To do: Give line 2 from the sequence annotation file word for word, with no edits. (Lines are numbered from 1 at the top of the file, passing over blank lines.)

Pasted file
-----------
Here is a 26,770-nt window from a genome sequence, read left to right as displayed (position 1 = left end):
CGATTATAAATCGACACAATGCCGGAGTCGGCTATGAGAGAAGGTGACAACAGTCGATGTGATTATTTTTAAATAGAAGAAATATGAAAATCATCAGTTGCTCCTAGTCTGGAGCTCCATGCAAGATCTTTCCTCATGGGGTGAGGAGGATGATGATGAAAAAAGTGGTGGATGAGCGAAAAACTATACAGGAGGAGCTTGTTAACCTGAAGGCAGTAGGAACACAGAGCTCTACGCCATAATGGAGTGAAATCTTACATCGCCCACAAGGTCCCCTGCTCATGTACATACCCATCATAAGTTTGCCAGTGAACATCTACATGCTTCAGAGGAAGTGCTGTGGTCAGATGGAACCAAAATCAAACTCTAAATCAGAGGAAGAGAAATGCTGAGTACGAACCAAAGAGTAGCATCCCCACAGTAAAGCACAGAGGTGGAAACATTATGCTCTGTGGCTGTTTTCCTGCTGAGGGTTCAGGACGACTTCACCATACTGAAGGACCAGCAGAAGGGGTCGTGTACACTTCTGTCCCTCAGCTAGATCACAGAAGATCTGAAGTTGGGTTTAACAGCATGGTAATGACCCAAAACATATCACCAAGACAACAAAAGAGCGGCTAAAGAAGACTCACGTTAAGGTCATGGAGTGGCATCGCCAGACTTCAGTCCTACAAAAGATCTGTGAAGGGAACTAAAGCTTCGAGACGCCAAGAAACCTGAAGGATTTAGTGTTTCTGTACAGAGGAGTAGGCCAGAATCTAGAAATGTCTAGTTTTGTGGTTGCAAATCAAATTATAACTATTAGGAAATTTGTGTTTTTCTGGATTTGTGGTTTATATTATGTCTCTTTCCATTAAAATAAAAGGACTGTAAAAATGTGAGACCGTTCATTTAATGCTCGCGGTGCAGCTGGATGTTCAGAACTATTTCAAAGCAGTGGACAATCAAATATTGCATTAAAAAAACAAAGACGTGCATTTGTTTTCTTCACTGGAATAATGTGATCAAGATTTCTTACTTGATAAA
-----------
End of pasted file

CGATTATAAATCGACACAATGCCGGAGTCGGCTATGAGAGAAGGTGACAACAGTCGATGTGATTATTTTTAAATAGAAGAAATATGAAAATCATCAGTTGCTCCTAGTCTGGAGCTCCATGCAAGATCTTTCCTCATGGGGTGAGGAGGATGATGATGAAAAAAGTGGTGGATGAGCGAAAAACTATACAGGAGGAGCTTGTTAACCTGAAGGCAGTAGGAACACAGAGCTCTACGCCATAATGGAGTGAAATCTTACATCGCCCACAAGGTCCCCTGCTCATGTACATACCCATCATAAGTTTGCCAGTGAACATCTACATGCTTCAGAGGAAGTGCTGTGGTCAGATGGAACCAAAATCAAACTCTAAATCAGAGGAAGAGAAATGCTGAGTACGAACCAAAGAGTAGCATCCCCACAGTAAAGCACAGAGGTGGAAACATTATGCTCTGTGGCTGTTTTCCTGCTGAGGGTTCAGGACGACTTCACCATACTGAAGGACCAGCAGAAGGGGTCGTGTACACTTCTGTCCCTCAGCTAGATCACAGAAGATCTGAAGTTGGGTTTAACAGCATGGTAATGACCCAAAACATATCACCAAGACAACAAAAGAGCGGCTAAAGAAGACTCACGTTAAGGTCATGGAGTGGCATCGCCAGACTTCAGTCCTACAAAAGATCTGTGAAGGGAACTAAAGCTTCGAGACGCCAAGAAACCTGAAGGATTTAGTGTTTCTGTACAGAGGAGTAGGCCAGAATCTAGAAATGTCTAGTTTTGTGGTTGCAAATCAAATTATAACTATTAGGAAATTTGTGTTTTTCTGGATTTGTGGTTTATATTATGTCTCTTTCCATTAAAATAAAAGGACTGTAAAAATGTGAGACCGTTCATTTAATGCTCGCGGTGCAGCTGGATGTTCAGAACTATTTCAAAGCAGTGGACAATCAAATATTGCATTAAAAAAACAAAGACGTGCATTTGTTTTCTTCACTGGAATAATGTGATCAAGATTTCTTACTTGATAAA